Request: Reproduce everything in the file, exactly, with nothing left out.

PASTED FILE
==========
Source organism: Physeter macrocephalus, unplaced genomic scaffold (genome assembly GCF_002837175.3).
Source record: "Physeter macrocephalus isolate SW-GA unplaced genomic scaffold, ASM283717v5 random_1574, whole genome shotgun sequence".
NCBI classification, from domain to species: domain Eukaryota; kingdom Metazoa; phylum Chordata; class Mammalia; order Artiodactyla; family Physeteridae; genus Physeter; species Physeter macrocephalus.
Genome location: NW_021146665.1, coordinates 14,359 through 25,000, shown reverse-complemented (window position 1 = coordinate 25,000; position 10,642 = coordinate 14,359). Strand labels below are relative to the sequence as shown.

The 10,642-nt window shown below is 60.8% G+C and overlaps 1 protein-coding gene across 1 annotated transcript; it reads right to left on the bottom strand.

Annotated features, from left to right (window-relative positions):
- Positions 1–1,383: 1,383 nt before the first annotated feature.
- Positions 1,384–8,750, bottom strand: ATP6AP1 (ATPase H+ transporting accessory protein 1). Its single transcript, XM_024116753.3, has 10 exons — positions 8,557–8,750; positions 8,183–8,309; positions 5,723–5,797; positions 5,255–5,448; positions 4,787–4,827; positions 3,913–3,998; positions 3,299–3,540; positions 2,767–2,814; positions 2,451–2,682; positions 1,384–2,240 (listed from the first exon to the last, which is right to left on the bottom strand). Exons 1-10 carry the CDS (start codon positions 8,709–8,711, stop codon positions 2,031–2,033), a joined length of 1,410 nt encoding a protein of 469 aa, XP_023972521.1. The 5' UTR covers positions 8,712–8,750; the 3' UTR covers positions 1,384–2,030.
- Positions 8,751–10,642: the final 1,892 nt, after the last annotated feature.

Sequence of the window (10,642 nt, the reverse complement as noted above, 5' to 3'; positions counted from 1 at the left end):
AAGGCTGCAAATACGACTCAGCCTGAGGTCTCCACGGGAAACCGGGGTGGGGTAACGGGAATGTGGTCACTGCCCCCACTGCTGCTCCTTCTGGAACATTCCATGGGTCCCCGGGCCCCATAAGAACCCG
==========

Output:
Source organism: Physeter macrocephalus, unplaced genomic scaffold (genome assembly GCF_002837175.3).
Source record: "Physeter macrocephalus isolate SW-GA unplaced genomic scaffold, ASM283717v5 random_1574, whole genome shotgun sequence".
NCBI classification, from domain to species: domain Eukaryota; kingdom Metazoa; phylum Chordata; class Mammalia; order Artiodactyla; family Physeteridae; genus Physeter; species Physeter macrocephalus.
Genome location: NW_021146665.1, coordinates 14,359 through 25,000, shown reverse-complemented (window position 1 = coordinate 25,000; position 10,642 = coordinate 14,359). Strand labels below are relative to the sequence as shown.

The 10,642-nt window shown below is 60.8% G+C and overlaps 1 protein-coding gene across 1 annotated transcript; it reads right to left on the bottom strand.

Annotated features, from left to right (window-relative positions):
- Positions 1–1,383: 1,383 nt before the first annotated feature.
- Positions 1,384–8,750, bottom strand: ATP6AP1 (ATPase H+ transporting accessory protein 1). Its single transcript, XM_024116753.3, has 10 exons — positions 8,557–8,750; positions 8,183–8,309; positions 5,723–5,797; positions 5,255–5,448; positions 4,787–4,827; positions 3,913–3,998; positions 3,299–3,540; positions 2,767–2,814; positions 2,451–2,682; positions 1,384–2,240 (listed from the first exon to the last, which is right to left on the bottom strand). Exons 1-10 carry the CDS (start codon positions 8,709–8,711, stop codon positions 2,031–2,033), a joined length of 1,410 nt encoding a protein of 469 aa, XP_023972521.1. The 5' UTR covers positions 8,712–8,750; the 3' UTR covers positions 1,384–2,030.
- Positions 8,751–10,642: the final 1,892 nt, after the last annotated feature.

Sequence of the window (10,642 nt, the reverse complement as noted above, 5' to 3'; positions counted from 1 at the left end):
AAGGCTGCAAATACGACTCAGCCTGAGGTCTCCACGGGAAACCGGGGTGGGGTAACGGGAATGTGGTCACTGCCCCCACTGCTGCTCCTTCTGGAACATTCCATGGGTCCCCGGGCCCCATAAGAACCCG